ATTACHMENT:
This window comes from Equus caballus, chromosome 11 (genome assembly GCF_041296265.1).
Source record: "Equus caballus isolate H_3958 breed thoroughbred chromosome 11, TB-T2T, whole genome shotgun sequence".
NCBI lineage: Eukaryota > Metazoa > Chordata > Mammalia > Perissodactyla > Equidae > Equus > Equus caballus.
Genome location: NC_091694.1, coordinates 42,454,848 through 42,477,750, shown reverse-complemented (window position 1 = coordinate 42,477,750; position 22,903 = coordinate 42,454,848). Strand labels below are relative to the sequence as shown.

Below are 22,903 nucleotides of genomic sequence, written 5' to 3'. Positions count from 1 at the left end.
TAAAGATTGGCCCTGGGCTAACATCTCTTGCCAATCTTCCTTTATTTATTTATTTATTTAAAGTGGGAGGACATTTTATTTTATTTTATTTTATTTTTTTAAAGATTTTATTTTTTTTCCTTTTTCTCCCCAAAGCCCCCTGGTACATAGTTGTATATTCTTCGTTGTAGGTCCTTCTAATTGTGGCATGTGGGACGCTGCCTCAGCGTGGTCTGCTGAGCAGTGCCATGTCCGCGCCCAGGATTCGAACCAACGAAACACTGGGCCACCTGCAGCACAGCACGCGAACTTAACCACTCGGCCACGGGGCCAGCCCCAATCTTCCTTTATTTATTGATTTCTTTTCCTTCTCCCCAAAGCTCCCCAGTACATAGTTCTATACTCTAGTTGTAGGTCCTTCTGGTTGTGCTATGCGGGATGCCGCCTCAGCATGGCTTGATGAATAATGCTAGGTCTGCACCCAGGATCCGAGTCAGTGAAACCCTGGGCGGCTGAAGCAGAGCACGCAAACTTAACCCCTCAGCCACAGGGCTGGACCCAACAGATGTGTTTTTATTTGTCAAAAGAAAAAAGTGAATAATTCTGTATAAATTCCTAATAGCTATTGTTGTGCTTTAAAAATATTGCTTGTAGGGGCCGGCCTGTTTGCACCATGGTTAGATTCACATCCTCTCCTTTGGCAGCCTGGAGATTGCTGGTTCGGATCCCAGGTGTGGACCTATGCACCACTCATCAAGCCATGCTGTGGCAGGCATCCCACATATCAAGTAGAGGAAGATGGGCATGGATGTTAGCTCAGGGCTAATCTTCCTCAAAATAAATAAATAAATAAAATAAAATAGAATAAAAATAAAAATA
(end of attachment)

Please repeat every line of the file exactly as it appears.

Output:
This window comes from Equus caballus, chromosome 11 (genome assembly GCF_041296265.1).
Source record: "Equus caballus isolate H_3958 breed thoroughbred chromosome 11, TB-T2T, whole genome shotgun sequence".
NCBI lineage: Eukaryota > Metazoa > Chordata > Mammalia > Perissodactyla > Equidae > Equus > Equus caballus.
Genome location: NC_091694.1, coordinates 42,454,848 through 42,477,750, shown reverse-complemented (window position 1 = coordinate 42,477,750; position 22,903 = coordinate 42,454,848). Strand labels below are relative to the sequence as shown.

Below are 22,903 nucleotides of genomic sequence, written 5' to 3'. Positions count from 1 at the left end.
TAAAGATTGGCCCTGGGCTAACATCTCTTGCCAATCTTCCTTTATTTATTTATTTATTTAAAGTGGGAGGACATTTTATTTTATTTTATTTTATTTTTTTAAAGATTTTATTTTTTTTCCTTTTTCTCCCCAAAGCCCCCTGGTACATAGTTGTATATTCTTCGTTGTAGGTCCTTCTAATTGTGGCATGTGGGACGCTGCCTCAGCGTGGTCTGCTGAGCAGTGCCATGTCCGCGCCCAGGATTCGAACCAACGAAACACTGGGCCACCTGCAGCACAGCACGCGAACTTAACCACTCGGCCACGGGGCCAGCCCCAATCTTCCTTTATTTATTGATTTCTTTTCCTTCTCCCCAAAGCTCCCCAGTACATAGTTCTATACTCTAGTTGTAGGTCCTTCTGGTTGTGCTATGCGGGATGCCGCCTCAGCATGGCTTGATGAATAATGCTAGGTCTGCACCCAGGATCCGAGTCAGTGAAACCCTGGGCGGCTGAAGCAGAGCACGCAAACTTAACCCCTCAGCCACAGGGCTGGACCCAACAGATGTGTTTTTATTTGTCAAAAGAAAAAAGTGAATAATTCTGTATAAATTCCTAATAGCTATTGTTGTGCTTTAAAAATATTGCTTGTAGGGGCCGGCCTGTTTGCACCATGGTTAGATTCACATCCTCTCCTTTGGCAGCCTGGAGATTGCTGGTTCGGATCCCAGGTGTGGACCTATGCACCACTCATCAAGCCATGCTGTGGCAGGCATCCCACATATCAAGTAGAGGAAGATGGGCATGGATGTTAGCTCAGGGCTAATCTTCCTCAAAATAAATAAATAAATAAAATAAAATAGAATAAAAATAAAAATA